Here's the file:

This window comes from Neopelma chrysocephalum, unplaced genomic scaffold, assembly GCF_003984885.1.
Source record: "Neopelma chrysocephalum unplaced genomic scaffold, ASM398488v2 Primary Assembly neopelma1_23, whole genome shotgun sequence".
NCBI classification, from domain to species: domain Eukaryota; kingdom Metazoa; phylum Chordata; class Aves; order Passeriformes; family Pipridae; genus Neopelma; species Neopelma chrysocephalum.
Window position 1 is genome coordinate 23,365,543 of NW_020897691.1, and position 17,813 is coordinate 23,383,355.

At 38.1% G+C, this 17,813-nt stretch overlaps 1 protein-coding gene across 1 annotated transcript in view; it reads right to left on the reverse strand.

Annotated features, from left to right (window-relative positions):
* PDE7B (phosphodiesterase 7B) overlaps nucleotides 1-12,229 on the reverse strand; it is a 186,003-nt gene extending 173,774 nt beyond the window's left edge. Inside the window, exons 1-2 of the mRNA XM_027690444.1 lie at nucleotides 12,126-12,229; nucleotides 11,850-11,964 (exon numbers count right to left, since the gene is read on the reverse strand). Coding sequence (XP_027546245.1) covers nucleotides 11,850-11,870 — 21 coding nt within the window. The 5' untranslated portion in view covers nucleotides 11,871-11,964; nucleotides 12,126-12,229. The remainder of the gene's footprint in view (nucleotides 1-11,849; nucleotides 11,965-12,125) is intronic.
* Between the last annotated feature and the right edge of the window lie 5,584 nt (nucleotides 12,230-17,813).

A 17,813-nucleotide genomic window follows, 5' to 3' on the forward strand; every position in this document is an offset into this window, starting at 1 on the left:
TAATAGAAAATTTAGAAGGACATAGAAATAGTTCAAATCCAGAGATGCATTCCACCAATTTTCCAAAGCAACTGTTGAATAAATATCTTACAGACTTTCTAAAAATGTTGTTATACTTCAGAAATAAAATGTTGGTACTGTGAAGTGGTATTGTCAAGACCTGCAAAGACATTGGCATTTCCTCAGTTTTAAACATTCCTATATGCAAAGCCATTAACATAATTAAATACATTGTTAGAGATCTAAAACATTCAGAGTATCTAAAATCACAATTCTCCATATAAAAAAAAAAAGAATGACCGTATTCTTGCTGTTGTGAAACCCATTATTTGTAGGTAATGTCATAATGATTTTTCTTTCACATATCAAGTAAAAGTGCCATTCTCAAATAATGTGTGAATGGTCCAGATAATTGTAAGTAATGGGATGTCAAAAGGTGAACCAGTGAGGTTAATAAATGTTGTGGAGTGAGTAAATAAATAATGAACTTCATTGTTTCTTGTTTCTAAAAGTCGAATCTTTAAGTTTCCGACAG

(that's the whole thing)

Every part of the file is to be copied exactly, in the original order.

This window comes from Neopelma chrysocephalum, unplaced genomic scaffold, assembly GCF_003984885.1.
Source record: "Neopelma chrysocephalum unplaced genomic scaffold, ASM398488v2 Primary Assembly neopelma1_23, whole genome shotgun sequence".
NCBI classification, from domain to species: domain Eukaryota; kingdom Metazoa; phylum Chordata; class Aves; order Passeriformes; family Pipridae; genus Neopelma; species Neopelma chrysocephalum.
Window position 1 is genome coordinate 23,365,543 of NW_020897691.1, and position 17,813 is coordinate 23,383,355.

At 38.1% G+C, this 17,813-nt stretch overlaps 1 protein-coding gene across 1 annotated transcript in view; it reads right to left on the reverse strand.

Annotated features, from left to right (window-relative positions):
* PDE7B (phosphodiesterase 7B) overlaps nucleotides 1-12,229 on the reverse strand; it is a 186,003-nt gene extending 173,774 nt beyond the window's left edge. Inside the window, exons 1-2 of the mRNA XM_027690444.1 lie at nucleotides 12,126-12,229; nucleotides 11,850-11,964 (exon numbers count right to left, since the gene is read on the reverse strand). Coding sequence (XP_027546245.1) covers nucleotides 11,850-11,870 — 21 coding nt within the window. The 5' untranslated portion in view covers nucleotides 11,871-11,964; nucleotides 12,126-12,229. The remainder of the gene's footprint in view (nucleotides 1-11,849; nucleotides 11,965-12,125) is intronic.
* Between the last annotated feature and the right edge of the window lie 5,584 nt (nucleotides 12,230-17,813).

A 17,813-nucleotide genomic window follows, 5' to 3' on the forward strand; every position in this document is an offset into this window, starting at 1 on the left:
TAATAGAAAATTTAGAAGGACATAGAAATAGTTCAAATCCAGAGATGCATTCCACCAATTTTCCAAAGCAACTGTTGAATAAATATCTTACAGACTTTCTAAAAATGTTGTTATACTTCAGAAATAAAATGTTGGTACTGTGAAGTGGTATTGTCAAGACCTGCAAAGACATTGGCATTTCCTCAGTTTTAAACATTCCTATATGCAAAGCCATTAACATAATTAAATACATTGTTAGAGATCTAAAACATTCAGAGTATCTAAAATCACAATTCTCCATATAAAAAAAAAAAGAATGACCGTATTCTTGCTGTTGTGAAACCCATTATTTGTAGGTAATGTCATAATGATTTTTCTTTCACATATCAAGTAAAAGTGCCATTCTCAAATAATGTGTGAATGGTCCAGATAATTGTAAGTAATGGGATGTCAAAAGGTGAACCAGTGAGGTTAATAAATGTTGTGGAGTGAGTAAATAAATAATGAACTTCATTGTTTCTTGTTTCTAAAAGTCGAATCTTTAAGTTTCCGACAG